A titration of IL-7 into human-only cultures showed that IL-7-induced increases in the production of B lineage cells were dose-dependent and specific to CD19+ cells, achieving maximal effects (43-fold) at 10 ng/ml IL-7 (Fig. 1⇑E). In contrast, IL-7-induced increases observed in hybrid S17 cultures at 3 wk never averaged >3-fold at any concentration of IL-7 (Fig. 1⇑E). These data provide evidence that IL-7 induces a lineage-specific increase in the in vitro production of human B cell precursors that is not detectable in hybrid cultures with the murine S17 stromal cell line.
To determine whether the inability to support IL-7-induced increases in human B cell production is specific to murine S17 stroma, we examined IL-7 effects in hybrid cultures with the MS-5 murine stromal cell line, another established model (42, 50, 51) for in vitro human B lymphopoiesis. As with S17 stroma, the addition of IL-7 did not significantly increase the production of human B cell precursors in hybrid MS-5 cultures (data not shown). However, substantial numbers of human B lineage cells were produced in the absence of exogenous IL-7 in hybrid cultures with murine S17 and MS-5 stroma (Fig. 1⇑B and data not shown), suggesting that another factor replaces human IL-7 in hybrid human-mouse cocultures.
IL-7 activity is critical for B cell production in hybrid S17 and MS-5 cultures
While early studies suggested that mouse IL-7 does not act on human cells (52, 53), more recent reports indicate that this is not the case (22, 38). A titration of anti-mouse IL-7 neutralizing Abs, but not control Abs, into hybrid cultures with murine stroma gave a dose-dependent reduction in human B cell production. At the highest concentrations, anti-mouse IL-7 neutralizing Abs decreased B cell production from CB HSCs in hybrid S17 and MS-5 cultures by 10- and 17-fold, respectively, as compared with cocultures with no neutralizing Ab (Fig. 2⇑A). The production of non-B lineage (CD19−) cells was not affected by anti-mouse IL-7 neutralizing Abs (Fig. 2⇑B). These data provide evidence that endogenously produced murine IL-7 is critical for the production of human B cell precursors in hybrid cocultures with murine S17 and MS-5 stroma.
Production of IL-7 by primary human and murine BM stroma
To determine whether stromal cells can serve as a source of IL-7 for in vivo human B cell development, we examined the ability of primary human BM stroma to produce IL-7. IL-7 mRNA was detected in primary adult human BM stroma as well as in primary murine BM stroma and murine stromal cell lines (Fig. 2⇑C). Next, we compared the levels of IL-7 protein produced by murine and human stroma grown as in cocultures. Weekly assessment of IL-7 by ELISA showed that primary adult human BM stroma produce low levels of IL-7 in vitro (ranging from 0.15 to 1.02 pg/ml during a 5-wk culture period) and that IL-7 production is not affected by sublethal irradiation before plating for coculture. In contrast, the murine S17 and MS-5 stromal cell lines produced levels of IL-7 that were at least 40-fold higher than those of primary human BM stroma (Fig. 2⇑D). However, in vitro IL-7 production by primary adult murine BM stroma, either with or without sublethal irradiation, was below the threshold of detection by the ELISA for mouse IL-7. Thus, the high level of in vitro IL-7 production by murine S17 and MS-5 murine stromal cell lines does not reflect that of primary murine BM stroma that support in vivo IL-7-dependent B cell development in the mouse.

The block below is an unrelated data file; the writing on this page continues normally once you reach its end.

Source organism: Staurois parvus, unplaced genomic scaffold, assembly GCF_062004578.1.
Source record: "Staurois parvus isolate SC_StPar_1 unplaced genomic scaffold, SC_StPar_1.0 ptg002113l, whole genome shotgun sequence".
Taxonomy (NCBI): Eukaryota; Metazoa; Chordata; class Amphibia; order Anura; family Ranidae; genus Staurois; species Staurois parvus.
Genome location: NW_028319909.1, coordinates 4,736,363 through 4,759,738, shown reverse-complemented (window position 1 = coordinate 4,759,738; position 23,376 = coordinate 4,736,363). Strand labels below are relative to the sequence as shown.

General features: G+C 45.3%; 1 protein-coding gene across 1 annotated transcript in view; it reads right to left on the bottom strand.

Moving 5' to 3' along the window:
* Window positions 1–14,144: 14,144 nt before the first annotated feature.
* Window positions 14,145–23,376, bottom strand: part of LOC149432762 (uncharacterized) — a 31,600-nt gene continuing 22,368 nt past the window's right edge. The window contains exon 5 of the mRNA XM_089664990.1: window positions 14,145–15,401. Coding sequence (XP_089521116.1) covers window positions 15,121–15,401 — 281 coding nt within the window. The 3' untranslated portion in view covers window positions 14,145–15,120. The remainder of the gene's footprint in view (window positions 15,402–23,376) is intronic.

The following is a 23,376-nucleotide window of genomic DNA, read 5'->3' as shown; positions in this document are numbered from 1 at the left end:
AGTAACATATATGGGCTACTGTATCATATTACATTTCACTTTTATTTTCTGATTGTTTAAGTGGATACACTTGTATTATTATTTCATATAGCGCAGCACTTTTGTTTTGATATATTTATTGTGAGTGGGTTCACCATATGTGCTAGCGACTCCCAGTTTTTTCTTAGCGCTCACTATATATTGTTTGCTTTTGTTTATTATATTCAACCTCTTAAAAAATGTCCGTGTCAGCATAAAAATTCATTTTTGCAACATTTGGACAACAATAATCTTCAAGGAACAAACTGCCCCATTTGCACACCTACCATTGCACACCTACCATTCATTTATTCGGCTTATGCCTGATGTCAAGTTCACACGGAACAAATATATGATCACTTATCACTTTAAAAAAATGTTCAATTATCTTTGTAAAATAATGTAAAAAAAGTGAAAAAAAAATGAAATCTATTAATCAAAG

While the production of IL-7 from primary adult human BM stroma was detectable with the much more sensitive ELISA assay for human IL-7, those levels would have been below the sensitivity of the mouse IL-7 ELISA assay. These data provide evidence that primary human adult BM stroma produce IL-7 and that the level of in vitro IL-7 production by these cells is consistent with that observed for mouse, an animal model where the physiological relevance of IL-7 in B cell development has been demonstrated in vivo (11, 32).
IL-7 is essential for the production of B lineage cells from HSCs in adult BM, but not from HSCs in CB
To determine the extent to which B cell production is dependent on IL-7 and how this might change during ontogeny, we compared the production of B cell precursors from CB and adult BM HSCs in human-only cultures supplemented with anti-human IL-7 neutralizing Abs or with IL-7 (Fig. 3⇑A). A small population of CD19+ B lineage cells was generated from CB HSCs in cultures where IL-7 activity was neutralized. In contrast, B lineage cells derived from adult human BM were almost totally absent from cultures with anti-IL-7 Abs (Fig. 3⇑A). These data suggest that HSCs in CB but not adult BM have the potential for IL-7-independent human B lymphopoiesis.